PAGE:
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# Does curve (x-a)^2 + (y-b)^2 = 16 intersect the Y axis? 1.

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CEO
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Does curve (x-a)^2 + (y-b)^2 = 16 intersect the Y axis? 1. [#permalink]

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28 Nov 2007, 13:48
This topic is locked. If you want to discuss this question please re-post it in the respective forum.

Does curve (x-a)^2 + (y-b)^2 = 16 intersect the Y axis?

1. a^2 + b^2 > 16
2. a = |b| + 5
CEO
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28 Nov 2007, 14:05
B.

(x-a)^2 + (y-b)^2 = 16 means circle in center (a,b) and radius of 4.

1. a^2 + b^2 > 16
a=0: intersect
b=0: the circle does not intersect
INSUFF

2. a = |b| + 5 ==> a>5>4 the circle does not intersect
SUFF
CEO
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28 Nov 2007, 23:37
walker wrote:
B.

(x-a)^2 + (y-b)^2 = 16 means circle in center (a,b) and radius of 4.

1. a^2 + b^2 > 16
a=0: intersect
b=0: the circle does not intersect
INSUFF

2. a = |b| + 5 ==> a>5>4 the circle does not intersect
SUFF

can you elaborate on 1? why do we set them to zero
CEO
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28 Nov 2007, 23:51
bmwhype2 wrote:
can you elaborate on 1? why do we set them to zero

a=0: intersect - Distance of circle center to Y-axis is minimum - 0
b=0: the circle does not intersect - Distance of circle center to Y-axis is maximum - b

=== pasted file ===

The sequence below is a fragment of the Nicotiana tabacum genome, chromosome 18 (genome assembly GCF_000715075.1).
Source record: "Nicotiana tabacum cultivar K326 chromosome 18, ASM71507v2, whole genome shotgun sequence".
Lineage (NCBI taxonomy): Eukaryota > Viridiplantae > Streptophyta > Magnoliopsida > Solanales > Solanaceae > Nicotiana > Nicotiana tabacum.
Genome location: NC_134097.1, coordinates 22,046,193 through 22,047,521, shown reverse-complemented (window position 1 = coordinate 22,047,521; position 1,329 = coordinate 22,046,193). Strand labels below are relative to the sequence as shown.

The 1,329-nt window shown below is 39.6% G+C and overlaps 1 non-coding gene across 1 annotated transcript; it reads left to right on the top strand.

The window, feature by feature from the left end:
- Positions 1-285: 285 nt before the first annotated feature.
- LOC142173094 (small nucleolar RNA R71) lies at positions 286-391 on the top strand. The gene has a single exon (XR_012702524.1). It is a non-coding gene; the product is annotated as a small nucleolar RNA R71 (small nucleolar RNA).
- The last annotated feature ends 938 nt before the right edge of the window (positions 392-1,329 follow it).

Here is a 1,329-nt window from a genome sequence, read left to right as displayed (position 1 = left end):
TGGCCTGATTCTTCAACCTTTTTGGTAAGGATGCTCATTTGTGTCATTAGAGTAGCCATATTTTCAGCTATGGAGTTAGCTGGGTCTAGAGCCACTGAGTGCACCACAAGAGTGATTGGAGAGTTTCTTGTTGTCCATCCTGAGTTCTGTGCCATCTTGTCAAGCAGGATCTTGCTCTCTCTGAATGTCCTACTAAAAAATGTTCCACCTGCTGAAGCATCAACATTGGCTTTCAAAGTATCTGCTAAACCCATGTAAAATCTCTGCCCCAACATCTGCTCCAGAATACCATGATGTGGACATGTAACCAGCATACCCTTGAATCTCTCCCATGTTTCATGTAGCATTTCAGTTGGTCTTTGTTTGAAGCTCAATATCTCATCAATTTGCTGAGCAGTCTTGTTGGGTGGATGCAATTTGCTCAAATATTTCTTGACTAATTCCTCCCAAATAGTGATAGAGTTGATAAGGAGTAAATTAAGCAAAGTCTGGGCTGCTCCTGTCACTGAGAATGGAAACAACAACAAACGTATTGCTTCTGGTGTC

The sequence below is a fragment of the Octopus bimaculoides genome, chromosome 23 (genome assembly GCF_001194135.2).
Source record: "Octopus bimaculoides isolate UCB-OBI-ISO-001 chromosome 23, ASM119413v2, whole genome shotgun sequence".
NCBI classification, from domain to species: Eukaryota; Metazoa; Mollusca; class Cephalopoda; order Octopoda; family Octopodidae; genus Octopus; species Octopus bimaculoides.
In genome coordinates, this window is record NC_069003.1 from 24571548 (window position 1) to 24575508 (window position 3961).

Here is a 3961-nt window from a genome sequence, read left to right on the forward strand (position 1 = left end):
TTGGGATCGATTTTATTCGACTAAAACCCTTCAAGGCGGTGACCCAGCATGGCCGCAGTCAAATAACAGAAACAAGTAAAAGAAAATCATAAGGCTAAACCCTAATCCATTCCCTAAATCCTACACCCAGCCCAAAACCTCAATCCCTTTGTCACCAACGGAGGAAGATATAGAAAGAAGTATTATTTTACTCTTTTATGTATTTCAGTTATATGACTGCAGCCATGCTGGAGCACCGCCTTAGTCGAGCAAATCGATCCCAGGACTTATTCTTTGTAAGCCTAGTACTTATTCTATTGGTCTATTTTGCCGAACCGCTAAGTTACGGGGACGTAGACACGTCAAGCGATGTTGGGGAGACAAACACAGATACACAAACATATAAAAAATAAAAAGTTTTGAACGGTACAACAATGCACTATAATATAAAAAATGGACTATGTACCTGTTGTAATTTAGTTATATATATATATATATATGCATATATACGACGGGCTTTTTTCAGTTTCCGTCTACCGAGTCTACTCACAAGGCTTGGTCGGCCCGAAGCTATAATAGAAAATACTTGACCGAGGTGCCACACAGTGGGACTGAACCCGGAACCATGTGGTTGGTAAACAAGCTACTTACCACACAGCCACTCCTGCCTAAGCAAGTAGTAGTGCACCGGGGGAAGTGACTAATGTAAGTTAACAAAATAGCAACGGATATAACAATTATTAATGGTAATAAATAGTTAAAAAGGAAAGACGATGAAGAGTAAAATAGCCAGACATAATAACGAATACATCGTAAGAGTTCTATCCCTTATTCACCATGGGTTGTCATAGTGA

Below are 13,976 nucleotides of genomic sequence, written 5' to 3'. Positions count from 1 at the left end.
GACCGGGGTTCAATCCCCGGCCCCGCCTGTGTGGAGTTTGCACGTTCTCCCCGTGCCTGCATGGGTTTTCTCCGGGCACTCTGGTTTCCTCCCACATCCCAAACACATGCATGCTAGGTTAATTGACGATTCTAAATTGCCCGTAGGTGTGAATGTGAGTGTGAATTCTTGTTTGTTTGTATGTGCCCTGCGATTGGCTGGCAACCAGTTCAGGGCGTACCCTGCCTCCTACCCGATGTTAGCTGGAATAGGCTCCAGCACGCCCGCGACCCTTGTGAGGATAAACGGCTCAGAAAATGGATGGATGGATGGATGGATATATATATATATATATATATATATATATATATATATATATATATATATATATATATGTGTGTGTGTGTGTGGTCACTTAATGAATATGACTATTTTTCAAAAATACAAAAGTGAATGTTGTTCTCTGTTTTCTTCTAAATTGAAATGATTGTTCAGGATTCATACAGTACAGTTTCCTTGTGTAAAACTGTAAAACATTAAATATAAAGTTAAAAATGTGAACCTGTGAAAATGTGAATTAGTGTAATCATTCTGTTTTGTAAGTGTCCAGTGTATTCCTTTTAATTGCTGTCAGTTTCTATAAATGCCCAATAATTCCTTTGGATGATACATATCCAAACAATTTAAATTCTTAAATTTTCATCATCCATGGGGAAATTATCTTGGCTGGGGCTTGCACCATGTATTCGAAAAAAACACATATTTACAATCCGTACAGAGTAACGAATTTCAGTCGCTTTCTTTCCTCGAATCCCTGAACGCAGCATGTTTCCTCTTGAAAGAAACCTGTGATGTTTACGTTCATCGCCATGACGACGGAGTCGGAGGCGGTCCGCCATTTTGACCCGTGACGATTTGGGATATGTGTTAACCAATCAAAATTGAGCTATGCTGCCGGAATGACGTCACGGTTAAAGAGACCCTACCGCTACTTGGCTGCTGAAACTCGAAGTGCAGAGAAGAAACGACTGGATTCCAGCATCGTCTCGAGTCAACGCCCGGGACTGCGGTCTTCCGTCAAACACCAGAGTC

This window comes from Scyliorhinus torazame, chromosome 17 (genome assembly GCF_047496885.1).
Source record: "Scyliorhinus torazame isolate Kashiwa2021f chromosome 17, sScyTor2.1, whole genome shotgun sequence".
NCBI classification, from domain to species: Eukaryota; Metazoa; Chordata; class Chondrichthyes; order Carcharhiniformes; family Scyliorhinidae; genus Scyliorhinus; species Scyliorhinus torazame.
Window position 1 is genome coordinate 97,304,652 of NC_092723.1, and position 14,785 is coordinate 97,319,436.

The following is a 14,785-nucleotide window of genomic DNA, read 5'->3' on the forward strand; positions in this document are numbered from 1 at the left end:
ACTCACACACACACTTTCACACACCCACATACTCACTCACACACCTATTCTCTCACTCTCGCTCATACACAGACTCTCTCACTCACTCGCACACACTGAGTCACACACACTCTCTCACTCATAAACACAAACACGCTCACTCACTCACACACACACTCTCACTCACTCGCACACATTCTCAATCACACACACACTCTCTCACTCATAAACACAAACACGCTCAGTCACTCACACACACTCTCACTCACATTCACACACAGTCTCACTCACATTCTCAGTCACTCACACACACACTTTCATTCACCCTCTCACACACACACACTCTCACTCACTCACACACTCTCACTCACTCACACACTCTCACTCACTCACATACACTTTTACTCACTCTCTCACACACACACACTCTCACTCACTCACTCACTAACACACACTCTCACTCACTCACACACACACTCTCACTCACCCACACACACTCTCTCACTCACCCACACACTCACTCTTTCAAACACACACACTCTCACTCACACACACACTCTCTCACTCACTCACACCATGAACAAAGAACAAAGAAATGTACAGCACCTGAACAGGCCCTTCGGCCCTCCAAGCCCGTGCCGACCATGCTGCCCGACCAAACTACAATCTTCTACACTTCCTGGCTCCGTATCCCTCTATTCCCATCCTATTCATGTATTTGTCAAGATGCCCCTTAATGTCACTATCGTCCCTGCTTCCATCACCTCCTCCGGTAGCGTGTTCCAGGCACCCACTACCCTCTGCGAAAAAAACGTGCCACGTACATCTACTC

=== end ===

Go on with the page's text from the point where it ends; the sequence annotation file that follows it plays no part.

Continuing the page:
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29 Nov 2007, 08:15
Walker can you explain how do you know its an equation for a circle? Are there particular equations to look for so we know if they are triangles, circles, rectangles??
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29 Nov 2007, 15:09
shubhampandey wrote:
Walker can you explain how do you know its an equation for a circle? Are there particular equations to look for so we know if they are triangles, circles, rectangles??

http://www.analyzemath.com/CircleEq/Tutorials.html
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29 Nov 2007, 15:18

we have a center of a circle - (a,b)
for any point (x,y) distance between (x,y) and the center must be constant (r -radius).

So, r^2=(x-a)^2+(y-a)^2 for any point on the circle. It is simply Pythagorean theorem.
29 Nov 2007, 15:18
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